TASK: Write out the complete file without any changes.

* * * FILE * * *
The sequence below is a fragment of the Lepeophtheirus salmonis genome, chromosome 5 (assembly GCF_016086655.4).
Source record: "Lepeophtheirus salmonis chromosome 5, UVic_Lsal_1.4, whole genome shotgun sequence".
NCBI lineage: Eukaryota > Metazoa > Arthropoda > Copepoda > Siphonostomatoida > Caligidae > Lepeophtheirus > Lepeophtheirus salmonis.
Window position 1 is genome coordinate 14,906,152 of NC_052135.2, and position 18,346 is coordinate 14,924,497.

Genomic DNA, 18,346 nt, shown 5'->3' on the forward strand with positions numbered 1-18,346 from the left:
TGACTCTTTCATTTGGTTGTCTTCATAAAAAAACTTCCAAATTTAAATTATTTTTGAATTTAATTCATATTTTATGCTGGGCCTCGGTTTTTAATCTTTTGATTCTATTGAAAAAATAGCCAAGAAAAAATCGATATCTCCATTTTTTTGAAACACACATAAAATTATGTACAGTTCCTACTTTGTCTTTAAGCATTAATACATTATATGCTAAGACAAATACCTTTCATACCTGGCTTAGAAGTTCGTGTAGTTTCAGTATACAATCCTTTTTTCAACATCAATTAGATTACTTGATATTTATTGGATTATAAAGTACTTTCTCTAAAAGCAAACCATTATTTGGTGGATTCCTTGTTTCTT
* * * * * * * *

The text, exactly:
The sequence below is a fragment of the Lepeophtheirus salmonis genome, chromosome 5 (assembly GCF_016086655.4).
Source record: "Lepeophtheirus salmonis chromosome 5, UVic_Lsal_1.4, whole genome shotgun sequence".
NCBI lineage: Eukaryota > Metazoa > Arthropoda > Copepoda > Siphonostomatoida > Caligidae > Lepeophtheirus > Lepeophtheirus salmonis.
Window position 1 is genome coordinate 14,906,152 of NC_052135.2, and position 18,346 is coordinate 14,924,497.

Genomic DNA, 18,346 nt, shown 5'->3' on the forward strand with positions numbered 1-18,346 from the left:
TGACTCTTTCATTTGGTTGTCTTCATAAAAAAACTTCCAAATTTAAATTATTTTTGAATTTAATTCATATTTTATGCTGGGCCTCGGTTTTTAATCTTTTGATTCTATTGAAAAAATAGCCAAGAAAAAATCGATATCTCCATTTTTTTGAAACACACATAAAATTATGTACAGTTCCTACTTTGTCTTTAAGCATTAATACATTATATGCTAAGACAAATACCTTTCATACCTGGCTTAGAAGTTCGTGTAGTTTCAGTATACAATCCTTTTTTCAACATCAATTAGATTACTTGATATTTATTGGATTATAAAGTACTTTCTCTAAAAGCAAACCATTATTTGGTGGATTCCTTGTTTCTT